Christ breaks the rifle


By Adam Metz

Your Pastor Speaks

I would like to write about something different this time. I really would. But here we are.

At the beginning of last June, it was my turn to contribute to this wonderful column in the Gazette as I have for many years. My thoughts turned to the start of summer, sunshine, my upcoming birthday, and God’s many blessings we enjoy in summertime. I couldn’t bring myself to chase those thoughts very far, however, because 17 days before my column was scheduled to be published, a heavily armed young man walked into an elementary school in Uvalde, Texas, and killed 19 precious children and two innocent teachers. I found it impossible to write about the joys of summer sun with the cavalcade of children’s funerals playing on my television in the background.

How could I write about anything else?

It’s my time to write again and, by all accounts, I got a prime slot for a pastor. It is the day before Palm Sunday, and my thoughts turned to the beginning of Holy Week, Maundy Thursday, Good Friday and Holy Saturday. There won’t be another one of these columns published until next week so any or all of these topics seem appropriate for today.

I would like to write about something different this time. I really would. But here we are.

It’s nine months later, and it’s time for me to write this column again. Would you believe that another shooter walked into another classroom armed with another cache of military grade weapons and killed another group of students and teachers? This is America, so – yeah – you probably would believe it. This time the school shooting happened only five days before this column is to be published. This time only five minutes from where I went to college. I know the area. I know the school. I don’t know the dead – at least this time.

How can I write about anything else?

One of my favorite pictures is an image that was created in 1950 by the German printmaker Otto Pankok called “Christ Breaks the Rifle.” Pankok was considered a “degenerate artist” by the Nazis because of his attention to the suffering of the oppressed. During the Nazi reign, his artwork was removed from museums and art shops; however, after the war he became a professor at the Dusseldorf Academy of Fine Arts where he created the provocative yellow and black woodcut image. The image portrays a strong and sober Jesus breaking a rifle over his knee. An American artist, Kelly Latimore, was inspired by Pankok’s image in the aftermath of last year’s Uvalde shootings and created a similar but colorful icon of Jesus breaking an AK-47 over his knee.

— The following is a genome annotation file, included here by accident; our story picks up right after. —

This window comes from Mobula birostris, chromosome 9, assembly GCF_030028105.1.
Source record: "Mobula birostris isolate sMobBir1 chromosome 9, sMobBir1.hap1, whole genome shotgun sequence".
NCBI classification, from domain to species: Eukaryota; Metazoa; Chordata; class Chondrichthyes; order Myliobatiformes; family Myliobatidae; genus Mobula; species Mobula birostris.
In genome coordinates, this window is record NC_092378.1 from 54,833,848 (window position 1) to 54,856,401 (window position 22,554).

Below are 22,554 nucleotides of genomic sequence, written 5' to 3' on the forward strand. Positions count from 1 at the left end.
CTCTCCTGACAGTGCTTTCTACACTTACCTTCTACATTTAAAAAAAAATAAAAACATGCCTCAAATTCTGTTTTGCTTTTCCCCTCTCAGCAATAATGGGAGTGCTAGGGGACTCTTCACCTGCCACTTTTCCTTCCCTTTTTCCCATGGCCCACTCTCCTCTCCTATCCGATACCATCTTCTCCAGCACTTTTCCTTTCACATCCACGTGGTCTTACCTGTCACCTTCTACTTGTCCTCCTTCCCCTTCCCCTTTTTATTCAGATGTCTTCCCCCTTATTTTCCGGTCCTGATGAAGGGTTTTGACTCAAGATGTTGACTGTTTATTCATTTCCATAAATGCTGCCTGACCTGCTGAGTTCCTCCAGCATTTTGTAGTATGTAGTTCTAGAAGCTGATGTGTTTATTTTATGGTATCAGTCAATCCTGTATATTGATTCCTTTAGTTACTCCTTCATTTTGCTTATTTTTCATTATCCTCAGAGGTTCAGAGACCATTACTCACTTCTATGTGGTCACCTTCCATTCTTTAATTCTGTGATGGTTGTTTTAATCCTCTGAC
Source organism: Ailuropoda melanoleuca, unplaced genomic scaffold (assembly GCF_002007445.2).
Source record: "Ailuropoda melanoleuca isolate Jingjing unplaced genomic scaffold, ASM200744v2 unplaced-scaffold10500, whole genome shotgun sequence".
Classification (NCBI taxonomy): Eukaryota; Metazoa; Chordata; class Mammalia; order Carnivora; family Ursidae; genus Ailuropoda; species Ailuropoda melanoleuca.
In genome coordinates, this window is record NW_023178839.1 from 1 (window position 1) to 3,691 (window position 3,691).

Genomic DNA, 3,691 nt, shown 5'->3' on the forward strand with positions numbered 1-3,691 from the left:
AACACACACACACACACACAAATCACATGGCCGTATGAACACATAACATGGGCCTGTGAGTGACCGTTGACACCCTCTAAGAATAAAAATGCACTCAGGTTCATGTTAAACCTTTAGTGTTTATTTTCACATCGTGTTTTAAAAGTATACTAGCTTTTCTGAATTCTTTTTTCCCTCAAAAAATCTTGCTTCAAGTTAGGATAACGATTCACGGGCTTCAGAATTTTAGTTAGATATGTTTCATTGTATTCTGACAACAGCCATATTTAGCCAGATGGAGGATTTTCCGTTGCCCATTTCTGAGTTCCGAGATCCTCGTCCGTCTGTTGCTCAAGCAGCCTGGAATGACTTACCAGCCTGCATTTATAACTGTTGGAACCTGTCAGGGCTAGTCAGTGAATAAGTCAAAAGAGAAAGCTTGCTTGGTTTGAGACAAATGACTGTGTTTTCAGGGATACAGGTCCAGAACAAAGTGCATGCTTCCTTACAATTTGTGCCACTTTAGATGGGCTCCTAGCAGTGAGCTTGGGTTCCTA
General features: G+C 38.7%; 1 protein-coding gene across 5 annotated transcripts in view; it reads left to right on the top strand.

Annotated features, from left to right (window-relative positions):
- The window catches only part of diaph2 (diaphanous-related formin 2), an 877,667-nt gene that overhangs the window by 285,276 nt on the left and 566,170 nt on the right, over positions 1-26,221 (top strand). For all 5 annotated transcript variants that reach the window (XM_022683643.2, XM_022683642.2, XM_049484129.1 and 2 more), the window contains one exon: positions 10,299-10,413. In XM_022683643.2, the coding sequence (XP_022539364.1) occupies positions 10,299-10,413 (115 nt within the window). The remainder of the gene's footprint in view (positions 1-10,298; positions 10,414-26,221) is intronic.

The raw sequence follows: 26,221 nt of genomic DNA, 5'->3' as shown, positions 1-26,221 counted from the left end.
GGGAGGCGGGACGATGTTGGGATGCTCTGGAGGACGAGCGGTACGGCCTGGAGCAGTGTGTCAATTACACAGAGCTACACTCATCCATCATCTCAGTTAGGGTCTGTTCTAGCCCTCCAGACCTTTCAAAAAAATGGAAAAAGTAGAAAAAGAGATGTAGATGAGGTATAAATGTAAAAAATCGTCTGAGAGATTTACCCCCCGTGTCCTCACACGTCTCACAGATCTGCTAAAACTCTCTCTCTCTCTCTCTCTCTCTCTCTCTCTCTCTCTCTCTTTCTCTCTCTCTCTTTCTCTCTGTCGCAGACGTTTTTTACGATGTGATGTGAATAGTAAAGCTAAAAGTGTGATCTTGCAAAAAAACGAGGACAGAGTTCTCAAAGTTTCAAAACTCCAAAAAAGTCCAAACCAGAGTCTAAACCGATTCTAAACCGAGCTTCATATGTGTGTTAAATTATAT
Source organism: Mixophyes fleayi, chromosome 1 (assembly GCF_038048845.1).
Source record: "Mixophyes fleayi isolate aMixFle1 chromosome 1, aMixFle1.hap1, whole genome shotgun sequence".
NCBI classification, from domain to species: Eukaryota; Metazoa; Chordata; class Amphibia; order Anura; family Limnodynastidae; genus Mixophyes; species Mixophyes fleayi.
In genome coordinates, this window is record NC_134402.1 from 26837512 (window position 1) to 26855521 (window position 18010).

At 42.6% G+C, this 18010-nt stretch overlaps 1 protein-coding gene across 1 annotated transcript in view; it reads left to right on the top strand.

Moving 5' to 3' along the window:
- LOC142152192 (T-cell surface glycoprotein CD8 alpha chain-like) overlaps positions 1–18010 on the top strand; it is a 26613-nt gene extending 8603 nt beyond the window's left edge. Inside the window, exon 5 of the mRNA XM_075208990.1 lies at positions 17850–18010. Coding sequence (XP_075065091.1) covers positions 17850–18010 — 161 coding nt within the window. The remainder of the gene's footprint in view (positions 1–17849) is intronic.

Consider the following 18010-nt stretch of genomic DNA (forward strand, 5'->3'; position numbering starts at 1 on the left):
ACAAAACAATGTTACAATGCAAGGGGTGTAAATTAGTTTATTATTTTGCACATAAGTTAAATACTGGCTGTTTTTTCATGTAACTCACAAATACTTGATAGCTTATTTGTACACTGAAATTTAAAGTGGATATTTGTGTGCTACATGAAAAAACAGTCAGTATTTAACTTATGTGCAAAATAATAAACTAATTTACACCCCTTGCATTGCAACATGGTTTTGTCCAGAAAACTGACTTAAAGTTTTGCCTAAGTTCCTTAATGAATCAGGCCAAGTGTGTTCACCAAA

We can all imagine a world in which school shootings never happen. Or rape. Or war. Or racism. Or drugs. Or … a million other evils. This “echo” – as NT Wright calls it – is the faded image we all have in the back of our minds of the world as it is supposed to be. The echo of beauty and justice. Hope.

As Christians who are called to be hopeful peacemakers, we are heavenbent on creating a world where school shootings never happen – to make things “on earth as they are in heaven,” as Jesus said in His prayer. Isaiah describes the echo when he imagines a world where “They will beat their swords into plowshares and their spears into pruning hooks” (Isaiah 2:4).

How can I write about anything else?

Actually, I can write about Palm Sunday after all to remind you that Jesus didn’t enter Jerusalem with guns-a-blazin’ ready to fight fire with fire, tit for tat, or blow for blow.

He came on a donkey.

Not long after he comes to Jerusalem, he tells Peter to put away his sword. At the center of the Easter story is a Christ who willingly gave up his power, his authority, his rights … his very life. Perhaps school shootings won’t end until Christians turn from their obsession with power and rights and start making our swords into plowshares – or our rifles into gardening tools.

Adam Metz serves as chaplain for Willow Brook Christian Communities for all three campuses as well as the minister for the Alum Creek Church in Lewis Center.

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